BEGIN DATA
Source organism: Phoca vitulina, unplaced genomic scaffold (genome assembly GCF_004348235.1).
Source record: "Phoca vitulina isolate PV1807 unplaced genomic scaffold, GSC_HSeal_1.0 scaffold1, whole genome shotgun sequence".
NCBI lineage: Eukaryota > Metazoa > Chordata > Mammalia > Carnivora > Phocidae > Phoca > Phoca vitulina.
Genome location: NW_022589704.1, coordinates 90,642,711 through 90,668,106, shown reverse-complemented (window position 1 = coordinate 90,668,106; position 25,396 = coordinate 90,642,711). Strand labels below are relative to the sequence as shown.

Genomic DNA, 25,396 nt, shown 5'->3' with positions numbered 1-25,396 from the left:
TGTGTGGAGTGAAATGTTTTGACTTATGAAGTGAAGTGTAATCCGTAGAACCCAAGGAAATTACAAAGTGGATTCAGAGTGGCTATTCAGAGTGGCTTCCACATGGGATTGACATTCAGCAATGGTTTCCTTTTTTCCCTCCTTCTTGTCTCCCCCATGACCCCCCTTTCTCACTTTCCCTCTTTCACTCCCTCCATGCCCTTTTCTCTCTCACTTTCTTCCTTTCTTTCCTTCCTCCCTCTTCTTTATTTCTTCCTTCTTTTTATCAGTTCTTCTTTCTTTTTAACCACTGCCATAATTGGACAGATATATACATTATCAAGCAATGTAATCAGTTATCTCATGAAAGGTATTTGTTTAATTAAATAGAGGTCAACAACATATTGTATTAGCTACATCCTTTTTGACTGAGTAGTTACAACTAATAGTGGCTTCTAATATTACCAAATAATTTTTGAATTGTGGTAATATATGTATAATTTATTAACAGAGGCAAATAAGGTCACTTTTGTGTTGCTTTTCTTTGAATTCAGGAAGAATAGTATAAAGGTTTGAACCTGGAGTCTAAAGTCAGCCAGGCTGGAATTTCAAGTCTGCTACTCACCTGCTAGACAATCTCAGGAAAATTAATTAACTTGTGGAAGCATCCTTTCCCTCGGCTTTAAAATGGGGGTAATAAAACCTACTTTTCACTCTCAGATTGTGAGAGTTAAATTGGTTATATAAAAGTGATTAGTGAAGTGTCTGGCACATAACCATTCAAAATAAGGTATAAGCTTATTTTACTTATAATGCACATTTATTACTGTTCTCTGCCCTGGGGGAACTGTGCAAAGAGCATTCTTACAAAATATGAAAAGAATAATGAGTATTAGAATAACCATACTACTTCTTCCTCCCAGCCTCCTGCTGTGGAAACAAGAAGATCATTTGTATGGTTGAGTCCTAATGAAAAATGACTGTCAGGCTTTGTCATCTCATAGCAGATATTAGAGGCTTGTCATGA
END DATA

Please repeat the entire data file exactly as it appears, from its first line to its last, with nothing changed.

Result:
Source organism: Phoca vitulina, unplaced genomic scaffold (genome assembly GCF_004348235.1).
Source record: "Phoca vitulina isolate PV1807 unplaced genomic scaffold, GSC_HSeal_1.0 scaffold1, whole genome shotgun sequence".
NCBI lineage: Eukaryota > Metazoa > Chordata > Mammalia > Carnivora > Phocidae > Phoca > Phoca vitulina.
Genome location: NW_022589704.1, coordinates 90,642,711 through 90,668,106, shown reverse-complemented (window position 1 = coordinate 90,668,106; position 25,396 = coordinate 90,642,711). Strand labels below are relative to the sequence as shown.

Genomic DNA, 25,396 nt, shown 5'->3' with positions numbered 1-25,396 from the left:
TGTGTGGAGTGAAATGTTTTGACTTATGAAGTGAAGTGTAATCCGTAGAACCCAAGGAAATTACAAAGTGGATTCAGAGTGGCTATTCAGAGTGGCTTCCACATGGGATTGACATTCAGCAATGGTTTCCTTTTTTCCCTCCTTCTTGTCTCCCCCATGACCCCCCTTTCTCACTTTCCCTCTTTCACTCCCTCCATGCCCTTTTCTCTCTCACTTTCTTCCTTTCTTTCCTTCCTCCCTCTTCTTTATTTCTTCCTTCTTTTTATCAGTTCTTCTTTCTTTTTAACCACTGCCATAATTGGACAGATATATACATTATCAAGCAATGTAATCAGTTATCTCATGAAAGGTATTTGTTTAATTAAATAGAGGTCAACAACATATTGTATTAGCTACATCCTTTTTGACTGAGTAGTTACAACTAATAGTGGCTTCTAATATTACCAAATAATTTTTGAATTGTGGTAATATATGTATAATTTATTAACAGAGGCAAATAAGGTCACTTTTGTGTTGCTTTTCTTTGAATTCAGGAAGAATAGTATAAAGGTTTGAACCTGGAGTCTAAAGTCAGCCAGGCTGGAATTTCAAGTCTGCTACTCACCTGCTAGACAATCTCAGGAAAATTAATTAACTTGTGGAAGCATCCTTTCCCTCGGCTTTAAAATGGGGGTAATAAAACCTACTTTTCACTCTCAGATTGTGAGAGTTAAATTGGTTATATAAAAGTGATTAGTGAAGTGTCTGGCACATAACCATTCAAAATAAGGTATAAGCTTATTTTACTTATAATGCACATTTATTACTGTTCTCTGCCCTGGGGGAACTGTGCAAAGAGCATTCTTACAAAATATGAAAAGAATAATGAGTATTAGAATAACCATACTACTTCTTCCTCCCAGCCTCCTGCTGTGGAAACAAGAAGATCATTTGTATGGTTGAGTCCTAATGAAAAATGACTGTCAGGCTTTGTCATCTCATAGCAGATATTAGAGGCTTGTCATGA